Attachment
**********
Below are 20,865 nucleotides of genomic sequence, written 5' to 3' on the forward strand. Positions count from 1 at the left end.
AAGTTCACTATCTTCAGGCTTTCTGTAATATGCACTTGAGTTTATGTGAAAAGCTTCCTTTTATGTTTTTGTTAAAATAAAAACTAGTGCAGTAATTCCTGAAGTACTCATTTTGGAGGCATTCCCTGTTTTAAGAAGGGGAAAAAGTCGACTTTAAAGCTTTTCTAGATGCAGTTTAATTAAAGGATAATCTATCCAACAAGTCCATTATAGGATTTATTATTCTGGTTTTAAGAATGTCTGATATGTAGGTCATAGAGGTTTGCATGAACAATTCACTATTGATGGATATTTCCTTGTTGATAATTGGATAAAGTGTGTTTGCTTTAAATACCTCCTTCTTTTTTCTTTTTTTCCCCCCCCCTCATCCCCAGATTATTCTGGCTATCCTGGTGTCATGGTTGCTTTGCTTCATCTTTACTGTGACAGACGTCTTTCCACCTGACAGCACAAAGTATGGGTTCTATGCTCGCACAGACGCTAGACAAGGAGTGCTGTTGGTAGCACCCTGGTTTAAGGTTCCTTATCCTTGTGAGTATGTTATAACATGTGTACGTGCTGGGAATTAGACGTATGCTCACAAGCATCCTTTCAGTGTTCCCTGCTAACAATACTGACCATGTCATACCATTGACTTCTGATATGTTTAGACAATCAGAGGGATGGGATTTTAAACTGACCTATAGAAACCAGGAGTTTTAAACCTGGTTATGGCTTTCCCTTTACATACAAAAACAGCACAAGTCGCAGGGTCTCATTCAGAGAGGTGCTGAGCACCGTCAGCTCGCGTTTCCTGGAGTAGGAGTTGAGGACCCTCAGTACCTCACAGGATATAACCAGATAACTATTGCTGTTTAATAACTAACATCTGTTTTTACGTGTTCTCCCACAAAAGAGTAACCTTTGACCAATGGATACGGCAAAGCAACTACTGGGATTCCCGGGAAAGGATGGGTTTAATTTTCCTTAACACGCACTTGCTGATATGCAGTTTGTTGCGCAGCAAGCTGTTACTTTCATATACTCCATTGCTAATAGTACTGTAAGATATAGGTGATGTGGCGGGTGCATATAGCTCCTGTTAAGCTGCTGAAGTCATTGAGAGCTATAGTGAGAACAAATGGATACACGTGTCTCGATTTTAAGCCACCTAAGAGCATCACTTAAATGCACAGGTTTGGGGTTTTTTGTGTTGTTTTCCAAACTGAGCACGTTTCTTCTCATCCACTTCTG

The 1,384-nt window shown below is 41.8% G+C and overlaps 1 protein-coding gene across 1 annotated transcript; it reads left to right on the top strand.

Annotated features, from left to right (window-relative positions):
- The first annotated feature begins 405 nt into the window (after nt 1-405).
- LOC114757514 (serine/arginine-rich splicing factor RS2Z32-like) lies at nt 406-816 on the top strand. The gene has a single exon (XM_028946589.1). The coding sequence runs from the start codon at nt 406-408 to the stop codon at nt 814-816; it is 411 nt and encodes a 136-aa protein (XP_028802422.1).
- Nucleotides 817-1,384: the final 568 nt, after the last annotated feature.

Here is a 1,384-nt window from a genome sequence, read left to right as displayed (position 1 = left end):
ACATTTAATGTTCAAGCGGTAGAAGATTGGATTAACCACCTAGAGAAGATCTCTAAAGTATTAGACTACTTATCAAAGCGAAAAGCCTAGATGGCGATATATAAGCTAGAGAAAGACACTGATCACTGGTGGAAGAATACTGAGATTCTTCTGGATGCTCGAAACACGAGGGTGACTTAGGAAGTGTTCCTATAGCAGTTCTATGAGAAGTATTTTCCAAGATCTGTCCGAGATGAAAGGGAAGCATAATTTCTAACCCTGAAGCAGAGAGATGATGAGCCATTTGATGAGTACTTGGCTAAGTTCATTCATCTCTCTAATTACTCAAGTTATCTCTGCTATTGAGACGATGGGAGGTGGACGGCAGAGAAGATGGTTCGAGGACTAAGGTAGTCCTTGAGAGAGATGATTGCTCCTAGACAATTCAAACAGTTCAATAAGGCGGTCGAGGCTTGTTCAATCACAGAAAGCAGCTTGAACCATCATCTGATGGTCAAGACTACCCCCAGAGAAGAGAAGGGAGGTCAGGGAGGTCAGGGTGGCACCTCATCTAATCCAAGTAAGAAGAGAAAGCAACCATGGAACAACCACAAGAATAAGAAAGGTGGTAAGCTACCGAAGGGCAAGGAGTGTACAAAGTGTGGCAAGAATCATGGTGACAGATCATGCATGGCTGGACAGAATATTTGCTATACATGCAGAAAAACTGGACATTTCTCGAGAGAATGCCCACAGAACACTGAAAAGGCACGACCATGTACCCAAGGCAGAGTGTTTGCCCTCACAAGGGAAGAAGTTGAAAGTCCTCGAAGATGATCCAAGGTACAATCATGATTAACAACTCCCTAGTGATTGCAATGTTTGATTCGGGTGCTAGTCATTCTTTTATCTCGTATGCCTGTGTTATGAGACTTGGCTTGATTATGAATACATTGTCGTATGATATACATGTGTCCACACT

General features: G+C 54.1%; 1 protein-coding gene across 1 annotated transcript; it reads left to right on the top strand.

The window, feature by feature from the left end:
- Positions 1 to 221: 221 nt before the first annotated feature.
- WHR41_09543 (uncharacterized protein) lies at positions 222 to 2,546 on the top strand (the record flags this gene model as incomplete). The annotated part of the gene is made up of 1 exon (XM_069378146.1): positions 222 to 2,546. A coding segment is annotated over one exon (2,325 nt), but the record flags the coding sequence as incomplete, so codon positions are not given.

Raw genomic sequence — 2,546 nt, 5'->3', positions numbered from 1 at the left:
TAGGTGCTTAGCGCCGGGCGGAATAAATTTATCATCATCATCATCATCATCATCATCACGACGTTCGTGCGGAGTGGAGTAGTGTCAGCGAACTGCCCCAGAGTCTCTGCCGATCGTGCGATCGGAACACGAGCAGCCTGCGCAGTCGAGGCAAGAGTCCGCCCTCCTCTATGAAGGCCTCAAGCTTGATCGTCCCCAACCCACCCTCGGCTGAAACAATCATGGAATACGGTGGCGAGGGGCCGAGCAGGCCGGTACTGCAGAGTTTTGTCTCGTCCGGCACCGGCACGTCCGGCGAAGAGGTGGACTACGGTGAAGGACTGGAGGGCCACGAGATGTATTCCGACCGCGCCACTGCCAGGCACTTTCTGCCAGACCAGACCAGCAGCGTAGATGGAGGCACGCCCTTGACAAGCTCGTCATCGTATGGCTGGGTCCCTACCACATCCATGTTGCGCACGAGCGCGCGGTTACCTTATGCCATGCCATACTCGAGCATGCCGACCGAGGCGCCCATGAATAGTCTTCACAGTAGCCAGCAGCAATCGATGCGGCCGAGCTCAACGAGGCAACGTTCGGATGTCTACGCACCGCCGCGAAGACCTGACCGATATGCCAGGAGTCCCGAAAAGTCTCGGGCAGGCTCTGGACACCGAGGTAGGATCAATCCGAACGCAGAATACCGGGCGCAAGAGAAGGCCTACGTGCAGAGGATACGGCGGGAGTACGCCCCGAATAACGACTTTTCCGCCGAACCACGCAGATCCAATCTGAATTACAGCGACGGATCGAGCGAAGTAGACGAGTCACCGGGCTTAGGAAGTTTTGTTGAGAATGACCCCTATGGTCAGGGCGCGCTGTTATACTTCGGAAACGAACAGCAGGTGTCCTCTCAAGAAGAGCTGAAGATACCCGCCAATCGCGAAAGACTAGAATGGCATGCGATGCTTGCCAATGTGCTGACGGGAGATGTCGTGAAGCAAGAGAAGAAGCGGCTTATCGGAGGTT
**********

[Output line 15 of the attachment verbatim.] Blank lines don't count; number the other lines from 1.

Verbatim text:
TAGGTGCTTAGCGCCGGGCGGAATAAATTTATCATCATCATCATCATCATCATCATCACGACGTTCGTGCGGAGTGGAGTAGTGTCAGCGAACTGCCCCAGAGTCTCTGCCGATCGTGCGATCGGAACACGAGCAGCCTGCGCAGTCGAGGCAAGAGTCCGCCCTCCTCTATGAAGGCCTCAAGCTTGATCGTCCCCAACCCACCCTCGGCTGAAACAATCATGGAATACGGTGGCGAGGGGCCGAGCAGGCCGGTACTGCAGAGTTTTGTCTCGTCCGGCACCGGCACGTCCGGCGAAGAGGTGGACTACGGTGAAGGACTGGAGGGCCACGAGATGTATTCCGACCGCGCCACTGCCAGGCACTTTCTGCCAGACCAGACCAGCAGCGTAGATGGAGGCACGCCCTTGACAAGCTCGTCATCGTATGGCTGGGTCCCTACCACATCCATGTTGCGCACGAGCGCGCGGTTACCTTATGCCATGCCATACTCGAGCATGCCGACCGAGGCGCCCATGAATAGTCTTCACAGTAGCCAGCAGCAATCGATGCGGCCGAGCTCAACGAGGCAACGTTCGGATGTCTACGCACCGCCGCGAAGACCTGACCGATATGCCAGGAGTCCCGAAAAGTCTCGGGCAGGCTCTGGACACCGAGGTAGGATCAATCCGAACGCAGAATACCGGGCGCAAGAGAAGGCCTACGTGCAGAGGATACGGCGGGAGTACGCCCCGAATAACGACTTTTCCGCCGAACCACGCAGATCCAATCTGAATTACAGCGACGGATCGAGCGAAGTAGACGAGTCACCGGGCTTAGGAAGTTTTGTTGAGAATGACCCCTATGGTCAGGGCGCGCTGTTATACTTCGGAAACGAACAGCAGGTGTCCTCTCAAGAAGAGCTGAAGATACCCGCCAATCGCGAAAGACTAGAATGGCATGCGATGCTTGCCAATGTGCTGACGGGAGATGTCGTGAAGCAAGAGAAGAAGCGGCTTATCGGAGGTT